Some wells may have high levels of contaminants


A continuing study shows that some Western North Carolina wells contain radon at levels that are potentially unsafe.

Residents of some mountain counties are generally at greater risk of exposure to the cancer-causing compound because the region's rock is rich in uranium, said Ted Campbell, a hydrogeologist with the N.C. Division of Water Quality.

The division is in the second phase of a study examining the extent to which naturally occurring contaminants such as radon, uranium and radium are in well water. There were 103 private wells sampled last year in Buncombe, Henderson and Transylvania counties, and this year the study includes Mitchell, Madison and Watauga counties.

Testing of the samples revealed that most contained concentrations of radon well above U.S. Environmental Protection Agency standards proposed 10 years ago, Campbell said. But Congress has not enacted the standards, in part, because scientists are still trying to determine what constitutes a safe level of radon in drinking water, he said.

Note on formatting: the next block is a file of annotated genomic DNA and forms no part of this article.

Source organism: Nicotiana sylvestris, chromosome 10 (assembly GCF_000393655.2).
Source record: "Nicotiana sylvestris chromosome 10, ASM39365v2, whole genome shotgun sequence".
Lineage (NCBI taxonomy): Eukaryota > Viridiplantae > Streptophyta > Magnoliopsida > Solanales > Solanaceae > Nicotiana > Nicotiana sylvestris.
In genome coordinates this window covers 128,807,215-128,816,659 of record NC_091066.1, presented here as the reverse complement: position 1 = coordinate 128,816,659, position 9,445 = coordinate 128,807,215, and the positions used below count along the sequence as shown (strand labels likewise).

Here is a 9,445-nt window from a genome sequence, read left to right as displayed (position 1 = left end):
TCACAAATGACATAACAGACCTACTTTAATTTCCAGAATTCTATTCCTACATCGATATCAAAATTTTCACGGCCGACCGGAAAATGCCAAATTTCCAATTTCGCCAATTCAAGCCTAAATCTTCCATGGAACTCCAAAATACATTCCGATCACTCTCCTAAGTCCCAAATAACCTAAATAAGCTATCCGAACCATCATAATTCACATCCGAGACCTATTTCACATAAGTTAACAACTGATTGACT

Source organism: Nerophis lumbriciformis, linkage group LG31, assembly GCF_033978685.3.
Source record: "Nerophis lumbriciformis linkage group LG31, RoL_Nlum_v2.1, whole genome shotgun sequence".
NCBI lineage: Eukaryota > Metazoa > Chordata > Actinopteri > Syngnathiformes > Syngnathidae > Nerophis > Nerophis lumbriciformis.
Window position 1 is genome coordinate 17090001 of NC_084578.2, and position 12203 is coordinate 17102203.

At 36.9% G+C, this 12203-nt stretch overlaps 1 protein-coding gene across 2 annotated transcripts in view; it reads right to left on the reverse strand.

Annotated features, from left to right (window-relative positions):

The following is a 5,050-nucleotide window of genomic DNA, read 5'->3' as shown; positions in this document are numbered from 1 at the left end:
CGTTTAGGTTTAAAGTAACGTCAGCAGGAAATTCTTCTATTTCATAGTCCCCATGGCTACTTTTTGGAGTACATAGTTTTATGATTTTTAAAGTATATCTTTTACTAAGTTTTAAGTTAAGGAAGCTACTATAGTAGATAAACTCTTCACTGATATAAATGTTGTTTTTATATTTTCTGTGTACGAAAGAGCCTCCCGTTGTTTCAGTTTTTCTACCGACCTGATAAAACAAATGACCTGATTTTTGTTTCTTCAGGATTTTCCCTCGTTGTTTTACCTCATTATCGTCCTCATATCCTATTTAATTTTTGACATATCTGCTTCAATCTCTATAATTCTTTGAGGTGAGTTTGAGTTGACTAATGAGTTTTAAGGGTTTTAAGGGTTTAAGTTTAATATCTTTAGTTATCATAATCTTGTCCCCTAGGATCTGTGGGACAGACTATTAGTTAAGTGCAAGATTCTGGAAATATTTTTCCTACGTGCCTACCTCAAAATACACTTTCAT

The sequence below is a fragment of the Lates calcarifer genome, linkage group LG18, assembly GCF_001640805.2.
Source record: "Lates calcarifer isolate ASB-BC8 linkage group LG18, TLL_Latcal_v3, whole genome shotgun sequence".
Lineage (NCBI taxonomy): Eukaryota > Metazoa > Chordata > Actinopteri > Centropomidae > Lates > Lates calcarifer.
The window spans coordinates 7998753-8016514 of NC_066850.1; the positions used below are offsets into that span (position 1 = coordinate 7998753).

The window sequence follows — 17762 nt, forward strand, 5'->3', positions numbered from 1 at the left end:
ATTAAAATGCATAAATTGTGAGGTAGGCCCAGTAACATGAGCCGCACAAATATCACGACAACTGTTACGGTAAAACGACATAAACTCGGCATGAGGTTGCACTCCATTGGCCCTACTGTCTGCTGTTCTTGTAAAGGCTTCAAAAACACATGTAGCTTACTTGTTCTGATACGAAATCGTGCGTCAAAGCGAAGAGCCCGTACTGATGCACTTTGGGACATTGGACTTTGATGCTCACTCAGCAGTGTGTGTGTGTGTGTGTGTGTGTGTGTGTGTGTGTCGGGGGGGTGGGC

Breathing radon inside homes is the primary health risk from radon, contributing to about 20,000 lung cancer deaths a year in the United States, according to a report from the National Academy of Sciences. The radon seeps into the air from the ground below the home.

Eight North Carolina counties Buncombe, Henderson, Transylvania, Rockingham, Alleghany, Watauga, Mitchell and Cherokee are classified by the EPA as particularly susceptible to indoor air radon.

The danger from radon in well water primarily comes when it's released into the home air from the use of water in showers, dishwashers and washing machines.

Dave Stewart volunteered to have the water tested in the well at his Henderson County home through the study last year. It was found to have levels of radon far above the proposed standard.

Residents can have their well tested by local companies. Campbell said the cost ranges from about $20 to $50.

by Clarke Morrison

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